Ronald Herrera’s fascination with intelligence work started on the periphery—when he was part of the Marine Security Guards stationed at various U.S. diplomatic missions in Turkey and Croatia. But it wasn’t long before he was working alongside intelligence experts, both civilian and military, and realizing that he had a knack for it.
After leaving the military in 2015, Herrera got a job at the State Department, working with security analysts in the intelligence division.
“In 2017, I started looking at master’s programs, because I was so fascinated with the job and everything around it,” Herrera said.
He found the right fit with the Master’s in Applied Intelligence program at Georgetown University’s School of Continuing Studies.
Herrera began the program in 2018 and, while a student, got a job in intelligence at the Bureau of Alcohol, Tobacco, Firearms and Explosives (ATF). Later, he moved to the Financial Crimes Enforcement Network at the State Department, where his supervisors “were really impressed with the whole curriculum. They said they looked at it after my interview.”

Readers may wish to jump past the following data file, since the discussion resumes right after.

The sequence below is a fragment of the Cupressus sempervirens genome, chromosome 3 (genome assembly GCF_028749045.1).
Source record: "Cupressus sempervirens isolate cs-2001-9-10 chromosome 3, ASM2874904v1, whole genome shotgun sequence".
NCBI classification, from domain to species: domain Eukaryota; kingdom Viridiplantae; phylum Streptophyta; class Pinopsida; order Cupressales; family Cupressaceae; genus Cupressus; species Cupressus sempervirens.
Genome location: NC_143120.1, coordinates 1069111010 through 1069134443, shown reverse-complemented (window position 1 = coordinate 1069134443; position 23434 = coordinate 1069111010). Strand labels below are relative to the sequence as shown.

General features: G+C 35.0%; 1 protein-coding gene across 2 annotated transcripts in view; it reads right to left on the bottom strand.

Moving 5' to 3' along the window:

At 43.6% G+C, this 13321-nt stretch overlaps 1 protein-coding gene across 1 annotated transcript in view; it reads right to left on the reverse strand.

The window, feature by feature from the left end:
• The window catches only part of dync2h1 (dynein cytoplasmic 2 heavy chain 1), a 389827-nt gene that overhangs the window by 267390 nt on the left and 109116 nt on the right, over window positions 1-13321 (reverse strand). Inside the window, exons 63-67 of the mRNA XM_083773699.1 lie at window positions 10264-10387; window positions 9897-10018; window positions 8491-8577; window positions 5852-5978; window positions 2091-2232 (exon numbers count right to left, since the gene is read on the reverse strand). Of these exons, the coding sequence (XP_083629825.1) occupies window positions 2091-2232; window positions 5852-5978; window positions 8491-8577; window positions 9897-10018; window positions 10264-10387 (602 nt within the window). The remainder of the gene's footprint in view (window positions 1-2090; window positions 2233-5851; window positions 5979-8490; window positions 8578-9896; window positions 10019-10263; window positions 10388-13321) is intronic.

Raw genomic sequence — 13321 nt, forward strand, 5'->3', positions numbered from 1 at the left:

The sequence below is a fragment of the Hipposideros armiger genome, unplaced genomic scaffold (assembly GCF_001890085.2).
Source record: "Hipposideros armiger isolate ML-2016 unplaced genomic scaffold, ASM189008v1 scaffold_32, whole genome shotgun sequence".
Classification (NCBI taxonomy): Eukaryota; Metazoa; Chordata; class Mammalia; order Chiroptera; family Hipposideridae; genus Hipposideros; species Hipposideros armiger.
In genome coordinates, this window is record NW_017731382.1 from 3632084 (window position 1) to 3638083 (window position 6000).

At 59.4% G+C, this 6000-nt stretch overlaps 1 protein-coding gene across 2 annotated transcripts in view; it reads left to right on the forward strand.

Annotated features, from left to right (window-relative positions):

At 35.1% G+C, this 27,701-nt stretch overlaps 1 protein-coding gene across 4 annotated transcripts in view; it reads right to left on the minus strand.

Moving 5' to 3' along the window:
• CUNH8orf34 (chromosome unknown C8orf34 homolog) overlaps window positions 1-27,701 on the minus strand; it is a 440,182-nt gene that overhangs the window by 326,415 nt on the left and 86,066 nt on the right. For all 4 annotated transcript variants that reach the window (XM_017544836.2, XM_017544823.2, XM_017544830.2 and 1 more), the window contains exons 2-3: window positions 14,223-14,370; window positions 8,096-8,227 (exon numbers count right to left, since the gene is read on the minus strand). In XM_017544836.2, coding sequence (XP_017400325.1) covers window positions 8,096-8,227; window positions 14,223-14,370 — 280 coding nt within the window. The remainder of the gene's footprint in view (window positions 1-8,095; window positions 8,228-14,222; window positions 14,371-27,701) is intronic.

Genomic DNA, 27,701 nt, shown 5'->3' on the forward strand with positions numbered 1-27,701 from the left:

Throughout the program, his work and his education complimented one another. The kind of issues he faced on the job were discussed in class by professors with deep experience in the field. And if, for some reason, they were talking about something he wasn’t facing at work, he learned that he would face it one day.
“It definitely prepared me,” Herrera said. “I took one of the cyber asset classes as a whim, because I thought it sounded interesting, and it also helped me in my current setting. Everything with money now is going more cyber-based. And that cyber class really kind of gave me a lens that I can apply now in my work.”